It means that Iran would respect the maximum level of transparency that internationally exists,” Mousavian, a contributing writer to Al-Monitor, further explained. “In return, the P5+1 would not discriminate against Iran as a member of the NPT. It would respect Iran’s rights under the NPT like other members.
I think that the basic contours of this deal as he describes it, are what everyone is basically coming around to accepting as the inevitable essentials of a potential diplomatic accord between the West and Iran. Its alot like the Israeli-Palestinian dispute in that sense – i.e. everyone basically knows what has to happen here for both sides to agree and for the issue to finally be settled. Now its just down to having leaders on both sides who are willing to do what has to be done to solve the dipute peacefully. Rouhani seems to be going out of his way to try and tell the world that he wants to be that leader on the Iranian side. Now if he can only find a good faith partner in President Obama.
The United States and Russia have reached a new agreement on bilateral efforts to dismantle and secure WMD in Russia. This accord replaces the now-expired agreement that supported the long-running Cooperative Threat Reduction Program, otherwise known as the Nunn-Lugar program. On June 17, the White House released a fact sheet on the new agreement, which reads:
On June 14, the United States and the Russian Federation signed a new bilateral framework on threat reduction that reinforces our longstanding partnership on nonproliferation. This new framework builds upon the success of the 1992 Agreement between the United States of America and the Russian Federation Concerning the Safe and Secure Transportation, Storage and Destruction of Weapons and the Prevention of Weapons Proliferation, commonly known as the Nunn-Lugar Cooperative Threat Reduction (CTR) Umbrella Agreement that expires today.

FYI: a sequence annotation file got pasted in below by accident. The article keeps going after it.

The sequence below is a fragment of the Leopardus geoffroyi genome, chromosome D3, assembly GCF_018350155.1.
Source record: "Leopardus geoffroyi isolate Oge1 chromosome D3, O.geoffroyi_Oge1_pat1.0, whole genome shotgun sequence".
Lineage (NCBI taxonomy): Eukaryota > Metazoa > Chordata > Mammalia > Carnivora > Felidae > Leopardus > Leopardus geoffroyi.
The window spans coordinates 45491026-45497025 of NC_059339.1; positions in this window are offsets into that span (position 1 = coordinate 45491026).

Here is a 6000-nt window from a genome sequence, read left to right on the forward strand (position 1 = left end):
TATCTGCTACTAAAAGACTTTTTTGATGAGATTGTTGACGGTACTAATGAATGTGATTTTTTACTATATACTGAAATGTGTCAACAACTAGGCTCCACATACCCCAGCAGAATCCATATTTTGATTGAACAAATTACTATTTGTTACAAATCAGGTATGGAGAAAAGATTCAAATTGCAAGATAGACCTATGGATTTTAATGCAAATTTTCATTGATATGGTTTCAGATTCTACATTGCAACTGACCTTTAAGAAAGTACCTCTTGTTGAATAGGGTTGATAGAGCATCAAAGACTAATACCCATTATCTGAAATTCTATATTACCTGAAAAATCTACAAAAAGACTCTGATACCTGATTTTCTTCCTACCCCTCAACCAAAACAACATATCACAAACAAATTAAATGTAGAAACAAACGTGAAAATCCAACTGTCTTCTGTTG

As long-time partners with a mutual interest in promoting nuclear security, the United States and the Russian Federation have successfully partnered on a broad range of activities designed to prevent the spread of weapons of mass destruction (WMD) by securing and eliminating WMD-related materials and technology, and engaging relevant expertise. Joint U.S. and Russian nuclear security activities will be conducted under the Framework Agreement on a Multilateral Nuclear Environmental Programme in the Russian Federation (MNEPR) and a related bilateral Protocol. This new bilateral framework authorizes the United States and the Russian Federation to work in several areas of nonproliferation collaboration, including protecting, controlling, and accounting for nuclear materials.
The signing of the new bilateral framework demonstrates that the United States and the Russian Federation remain committed to nuclear security and other mutual nonproliferation objectives.
Global Security Newswire has two stories on the new agreement from June 17 and June 18, which included the statement that “[w]hat exactly U.S. nonproliferation programs . . . will be able to do in Russia under the new agreement remains unclear[.]”
The Legality of Arming Opposition Groups and the Arms Trade Treaty: Implications for Syria like casesPosted: June 19, 2013
The ATT was adopted on the 2nd of April 2013. It was adopted by an overwhelming majority vote in the UN GA (154-3-23). It was opened for signature on the 3rd of June and as of 17 June it has been signed by 72 countries. It is most likely, but not certainly, that its entry into force will happen very soon, given the strong support it has enjoyed from States and others.
This is an important development for arms control law in particular and for international law and the international community in general. Secretary-General Ban Ki-moon said when the ATT was adopted that:
This is a victory for the world’s people. The ATT will make it more difficult for deadly weapons to be diverted into the illicit market and it will help to keep warlords, pirates, terrorists, criminals and their like from acquiring deadly arms. It will be a powerful new tool in our efforts to prevent grave human rights abuses or violations of international humanitarian law. And it will provide much-needed momentum for other global disarmament and non-proliferation efforts.
Indeed, the ATT expressly prohibits supplying weapons in violation of UN Security Council arms embargoes (Art 6), such as the one imposed on Syria by Resolution 2083 (2012). It also prohibits weapon transactions if the weapons will be used to committee the core international crimes, genocide, grave breaches of humanitarian law and crimes against humanity (Art. 6 ). It also bans violating the 2001 Firearms Protocol which supplements the UN Transnational Organised Crime 2000 and other similar treaty obligations (Art. 6). These are express prohibitions under the ATT.
However, as per Article 7 (1) of the Treaty states will be required to: